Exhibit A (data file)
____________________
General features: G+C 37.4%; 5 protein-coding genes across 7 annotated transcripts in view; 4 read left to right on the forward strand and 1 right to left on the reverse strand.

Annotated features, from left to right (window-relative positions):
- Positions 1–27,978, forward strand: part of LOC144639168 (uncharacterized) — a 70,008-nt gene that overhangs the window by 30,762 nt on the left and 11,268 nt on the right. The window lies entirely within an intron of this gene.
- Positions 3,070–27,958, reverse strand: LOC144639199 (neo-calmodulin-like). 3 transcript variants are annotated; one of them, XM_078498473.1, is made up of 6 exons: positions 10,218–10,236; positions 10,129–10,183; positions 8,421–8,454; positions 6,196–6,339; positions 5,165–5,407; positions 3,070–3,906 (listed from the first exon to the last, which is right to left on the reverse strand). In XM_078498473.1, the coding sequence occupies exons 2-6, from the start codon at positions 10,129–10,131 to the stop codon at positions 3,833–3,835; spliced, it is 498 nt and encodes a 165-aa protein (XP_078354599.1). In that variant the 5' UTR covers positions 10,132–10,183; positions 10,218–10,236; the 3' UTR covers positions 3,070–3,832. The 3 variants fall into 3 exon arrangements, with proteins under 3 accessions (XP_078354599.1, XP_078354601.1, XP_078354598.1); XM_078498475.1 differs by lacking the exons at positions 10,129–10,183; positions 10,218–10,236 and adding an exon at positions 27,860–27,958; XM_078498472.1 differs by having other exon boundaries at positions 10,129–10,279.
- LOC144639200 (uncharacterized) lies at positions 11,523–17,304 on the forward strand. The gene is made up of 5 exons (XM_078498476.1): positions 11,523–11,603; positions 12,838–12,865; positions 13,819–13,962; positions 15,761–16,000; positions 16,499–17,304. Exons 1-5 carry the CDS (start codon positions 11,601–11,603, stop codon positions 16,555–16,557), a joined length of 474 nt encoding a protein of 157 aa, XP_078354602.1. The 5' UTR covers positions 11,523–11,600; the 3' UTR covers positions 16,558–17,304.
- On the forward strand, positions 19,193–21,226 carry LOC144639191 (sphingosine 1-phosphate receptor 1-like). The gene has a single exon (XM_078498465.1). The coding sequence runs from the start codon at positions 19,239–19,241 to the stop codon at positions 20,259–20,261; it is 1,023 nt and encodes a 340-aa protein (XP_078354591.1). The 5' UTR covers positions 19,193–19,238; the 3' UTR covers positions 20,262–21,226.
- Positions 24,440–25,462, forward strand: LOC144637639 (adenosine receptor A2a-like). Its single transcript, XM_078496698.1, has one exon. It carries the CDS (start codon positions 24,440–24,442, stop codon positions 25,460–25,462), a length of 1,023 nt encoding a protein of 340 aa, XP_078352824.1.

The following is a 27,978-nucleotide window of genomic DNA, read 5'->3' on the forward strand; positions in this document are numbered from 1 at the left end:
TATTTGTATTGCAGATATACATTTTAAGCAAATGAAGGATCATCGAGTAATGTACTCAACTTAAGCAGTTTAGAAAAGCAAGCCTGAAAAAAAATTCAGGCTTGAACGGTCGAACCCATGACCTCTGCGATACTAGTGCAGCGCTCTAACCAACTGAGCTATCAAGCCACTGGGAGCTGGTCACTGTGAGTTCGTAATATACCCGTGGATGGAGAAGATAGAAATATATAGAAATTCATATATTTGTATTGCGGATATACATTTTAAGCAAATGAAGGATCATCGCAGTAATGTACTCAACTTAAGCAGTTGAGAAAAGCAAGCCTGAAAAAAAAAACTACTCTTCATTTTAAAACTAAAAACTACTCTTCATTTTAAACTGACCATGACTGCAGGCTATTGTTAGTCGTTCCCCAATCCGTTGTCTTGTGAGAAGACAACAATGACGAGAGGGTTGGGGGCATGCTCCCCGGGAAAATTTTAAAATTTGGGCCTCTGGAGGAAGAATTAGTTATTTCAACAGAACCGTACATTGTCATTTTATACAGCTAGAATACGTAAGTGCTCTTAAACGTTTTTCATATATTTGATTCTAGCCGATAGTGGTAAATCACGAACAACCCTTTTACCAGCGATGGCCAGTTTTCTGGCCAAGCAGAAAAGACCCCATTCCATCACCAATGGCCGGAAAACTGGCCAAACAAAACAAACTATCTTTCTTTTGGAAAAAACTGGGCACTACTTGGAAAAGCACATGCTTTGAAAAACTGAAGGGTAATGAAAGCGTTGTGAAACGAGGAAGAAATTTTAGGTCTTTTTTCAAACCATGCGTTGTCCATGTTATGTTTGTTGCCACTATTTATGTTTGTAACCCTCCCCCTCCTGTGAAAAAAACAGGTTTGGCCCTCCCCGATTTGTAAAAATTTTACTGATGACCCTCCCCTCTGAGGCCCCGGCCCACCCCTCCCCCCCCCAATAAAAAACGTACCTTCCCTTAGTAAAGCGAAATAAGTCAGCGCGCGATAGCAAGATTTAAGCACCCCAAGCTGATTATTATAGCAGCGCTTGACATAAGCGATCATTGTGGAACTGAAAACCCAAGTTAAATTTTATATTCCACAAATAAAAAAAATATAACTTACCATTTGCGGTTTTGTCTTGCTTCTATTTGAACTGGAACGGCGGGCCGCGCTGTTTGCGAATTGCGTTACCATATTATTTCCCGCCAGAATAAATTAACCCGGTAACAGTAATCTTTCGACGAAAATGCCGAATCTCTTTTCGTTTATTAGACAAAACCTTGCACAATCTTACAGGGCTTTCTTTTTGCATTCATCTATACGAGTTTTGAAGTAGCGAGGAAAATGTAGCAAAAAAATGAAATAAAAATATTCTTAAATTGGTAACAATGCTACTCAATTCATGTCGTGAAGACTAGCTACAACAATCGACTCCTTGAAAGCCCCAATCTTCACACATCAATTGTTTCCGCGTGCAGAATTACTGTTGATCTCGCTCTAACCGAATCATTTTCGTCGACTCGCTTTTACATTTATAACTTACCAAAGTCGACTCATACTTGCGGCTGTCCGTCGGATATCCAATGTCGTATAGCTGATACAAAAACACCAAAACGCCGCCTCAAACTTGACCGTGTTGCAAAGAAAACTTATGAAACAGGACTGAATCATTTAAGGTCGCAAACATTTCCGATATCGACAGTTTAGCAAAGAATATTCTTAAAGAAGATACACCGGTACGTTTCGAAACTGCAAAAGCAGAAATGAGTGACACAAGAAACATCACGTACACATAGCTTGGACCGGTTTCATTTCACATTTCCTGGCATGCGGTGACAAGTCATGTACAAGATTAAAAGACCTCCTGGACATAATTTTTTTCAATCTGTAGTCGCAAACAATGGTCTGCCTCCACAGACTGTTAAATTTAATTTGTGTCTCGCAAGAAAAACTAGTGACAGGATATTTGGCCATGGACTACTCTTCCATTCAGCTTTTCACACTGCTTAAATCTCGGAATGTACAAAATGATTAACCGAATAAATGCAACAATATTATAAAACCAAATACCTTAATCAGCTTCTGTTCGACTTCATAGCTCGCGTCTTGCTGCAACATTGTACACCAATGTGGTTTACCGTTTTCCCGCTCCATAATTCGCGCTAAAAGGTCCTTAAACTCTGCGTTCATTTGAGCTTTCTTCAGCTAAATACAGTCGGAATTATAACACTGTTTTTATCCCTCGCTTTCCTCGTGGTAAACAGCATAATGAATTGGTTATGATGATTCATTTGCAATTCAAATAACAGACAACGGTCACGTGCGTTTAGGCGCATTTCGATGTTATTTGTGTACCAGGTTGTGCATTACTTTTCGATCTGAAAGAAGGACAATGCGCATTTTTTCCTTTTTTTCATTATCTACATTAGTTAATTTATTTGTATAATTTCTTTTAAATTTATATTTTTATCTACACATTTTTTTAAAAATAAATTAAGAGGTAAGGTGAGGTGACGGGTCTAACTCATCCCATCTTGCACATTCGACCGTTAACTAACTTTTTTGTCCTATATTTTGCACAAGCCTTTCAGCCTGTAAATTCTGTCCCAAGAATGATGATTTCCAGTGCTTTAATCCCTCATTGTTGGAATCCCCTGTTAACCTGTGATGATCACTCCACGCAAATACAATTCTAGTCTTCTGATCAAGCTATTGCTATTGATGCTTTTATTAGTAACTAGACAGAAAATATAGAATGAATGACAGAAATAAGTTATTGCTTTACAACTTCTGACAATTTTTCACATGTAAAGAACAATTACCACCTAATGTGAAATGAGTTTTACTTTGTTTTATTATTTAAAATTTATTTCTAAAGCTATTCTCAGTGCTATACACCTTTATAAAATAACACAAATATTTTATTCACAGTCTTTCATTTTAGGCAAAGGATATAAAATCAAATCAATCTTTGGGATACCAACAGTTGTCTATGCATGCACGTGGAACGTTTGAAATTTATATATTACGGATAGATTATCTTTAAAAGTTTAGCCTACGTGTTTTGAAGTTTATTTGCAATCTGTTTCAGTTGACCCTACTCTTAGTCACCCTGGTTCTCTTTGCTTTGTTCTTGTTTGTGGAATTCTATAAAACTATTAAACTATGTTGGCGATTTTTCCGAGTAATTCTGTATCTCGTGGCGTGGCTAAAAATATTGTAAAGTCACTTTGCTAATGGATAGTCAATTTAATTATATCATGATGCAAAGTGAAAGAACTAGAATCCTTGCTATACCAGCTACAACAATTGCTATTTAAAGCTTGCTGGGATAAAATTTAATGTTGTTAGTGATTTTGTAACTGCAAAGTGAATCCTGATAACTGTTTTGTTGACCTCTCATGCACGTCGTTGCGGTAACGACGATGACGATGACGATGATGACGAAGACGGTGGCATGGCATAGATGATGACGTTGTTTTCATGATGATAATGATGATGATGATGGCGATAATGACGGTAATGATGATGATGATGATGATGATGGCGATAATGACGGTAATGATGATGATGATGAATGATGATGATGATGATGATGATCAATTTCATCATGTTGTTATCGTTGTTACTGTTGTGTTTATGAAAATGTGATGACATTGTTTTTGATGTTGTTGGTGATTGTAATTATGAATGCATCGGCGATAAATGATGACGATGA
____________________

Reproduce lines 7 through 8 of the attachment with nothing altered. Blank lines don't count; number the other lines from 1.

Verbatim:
- Positions 24,440–25,462, forward strand: LOC144637639 (adenosine receptor A2a-like). Its single transcript, XM_078496698.1, has one exon. It carries the CDS (start codon positions 24,440–24,442, stop codon positions 25,460–25,462), a length of 1,023 nt encoding a protein of 340 aa, XP_078352824.1.

The following is a 27,978-nucleotide window of genomic DNA, read 5'->3' on the forward strand; positions in this document are numbered from 1 at the left end: